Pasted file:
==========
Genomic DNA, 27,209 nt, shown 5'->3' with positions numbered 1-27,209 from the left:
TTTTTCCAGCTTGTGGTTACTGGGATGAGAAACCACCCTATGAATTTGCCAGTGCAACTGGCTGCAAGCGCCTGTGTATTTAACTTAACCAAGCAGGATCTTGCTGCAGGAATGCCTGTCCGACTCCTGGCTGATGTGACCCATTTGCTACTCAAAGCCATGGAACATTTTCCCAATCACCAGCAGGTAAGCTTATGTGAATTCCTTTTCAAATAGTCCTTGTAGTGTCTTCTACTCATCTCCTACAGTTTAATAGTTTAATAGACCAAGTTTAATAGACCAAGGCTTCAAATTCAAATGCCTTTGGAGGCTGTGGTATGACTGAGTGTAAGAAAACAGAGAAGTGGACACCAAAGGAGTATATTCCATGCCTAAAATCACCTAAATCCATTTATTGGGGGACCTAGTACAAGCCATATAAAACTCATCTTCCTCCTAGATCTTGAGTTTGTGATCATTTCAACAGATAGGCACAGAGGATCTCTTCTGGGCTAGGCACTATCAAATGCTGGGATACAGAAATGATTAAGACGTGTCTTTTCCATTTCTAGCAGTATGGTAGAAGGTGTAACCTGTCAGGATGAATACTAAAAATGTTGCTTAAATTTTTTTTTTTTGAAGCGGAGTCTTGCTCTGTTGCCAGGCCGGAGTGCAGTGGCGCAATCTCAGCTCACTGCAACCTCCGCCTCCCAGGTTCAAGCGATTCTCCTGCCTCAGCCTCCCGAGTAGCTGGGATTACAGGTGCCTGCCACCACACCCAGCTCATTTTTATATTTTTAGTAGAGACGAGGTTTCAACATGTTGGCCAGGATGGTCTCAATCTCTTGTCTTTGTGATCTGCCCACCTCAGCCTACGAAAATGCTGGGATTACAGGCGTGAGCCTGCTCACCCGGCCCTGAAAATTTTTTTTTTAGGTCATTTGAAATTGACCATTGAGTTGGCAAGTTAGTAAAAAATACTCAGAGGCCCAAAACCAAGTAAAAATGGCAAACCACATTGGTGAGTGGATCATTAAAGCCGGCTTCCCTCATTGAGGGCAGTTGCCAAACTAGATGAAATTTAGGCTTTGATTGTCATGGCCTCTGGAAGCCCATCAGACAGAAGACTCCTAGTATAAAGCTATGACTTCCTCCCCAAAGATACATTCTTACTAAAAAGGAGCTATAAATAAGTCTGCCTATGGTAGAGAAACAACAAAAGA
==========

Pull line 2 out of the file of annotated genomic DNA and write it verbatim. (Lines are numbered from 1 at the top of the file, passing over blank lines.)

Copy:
TTTTTCCAGCTTGTGGTTACTGGGATGAGAAACCACCCTATGAATTTGCCAGTGCAACTGGCTGCAAGCGCCTGTGTATTTAACTTAACCAAGCAGGATCTTGCTGCAGGAATGCCTGTCCGACTCCTGGCTGATGTGACCCATTTGCTACTCAAAGCCATGGAACATTTTCCCAATCACCAGCAGGTAAGCTTATGTGAATTCCTTTTCAAATAGTCCTTGTAGTGTCTTCTACTCATCTCCTACAGTTTAATAGTTTAATAGACCAAGTTTAATAGACCAAGGCTTCAAATTCAAATGCCTTTGGAGGCTGTGGTATGACTGAGTGTAAGAAAACAGAGAAGTGGACACCAAAGGAGTATATTCCATGCCTAAAATCACCTAAATCCATTTATTGGGGGACCTAGTACAAGCCATATAAAACTCATCTTCCTCCTAGATCTTGAGTTTGTGATCATTTCAACAGATAGGCACAGAGGATCTCTTCTGGGCTAGGCACTATCAAATGCTGGGATACAGAAATGATTAAGACGTGTCTTTTCCATTTCTAGCAGTATGGTAGAAGGTGTAACCTGTCAGGATGAATACTAAAAATGTTGCTTAAATTTTTTTTTTTTGAAGCGGAGTCTTGCTCTGTTGCCAGGCCGGAGTGCAGTGGCGCAATCTCAGCTCACTGCAACCTCCGCCTCCCAGGTTCAAGCGATTCTCCTGCCTCAGCCTCCCGAGTAGCTGGGATTACAGGTGCCTGCCACCACACCCAGCTCATTTTTATATTTTTAGTAGAGACGAGGTTTCAACATGTTGGCCAGGATGGTCTCAATCTCTTGTCTTTGTGATCTGCCCACCTCAGCCTACGAAAATGCTGGGATTACAGGCGTGAGCCTGCTCACCCGGCCCTGAAAATTTTTTTTTTAGGTCATTTGAAATTGACCATTGAGTTGGCAAGTTAGTAAAAAATACTCAGAGGCCCAAAACCAAGTAAAAATGGCAAACCACATTGGTGAGTGGATCATTAAAGCCGGCTTCCCTCATTGAGGGCAGTTGCCAAACTAGATGAAATTTAGGCTTTGATTGTCATGGCCTCTGGAAGCCCATCAGACAGAAGACTCCTAGTATAAAGCTATGACTTCCTCCCCAAAGATACATTCTTACTAAAAAGGAGCTATAAATAAGTCTGCCTATGGTAGAGAAACAACAAAAGA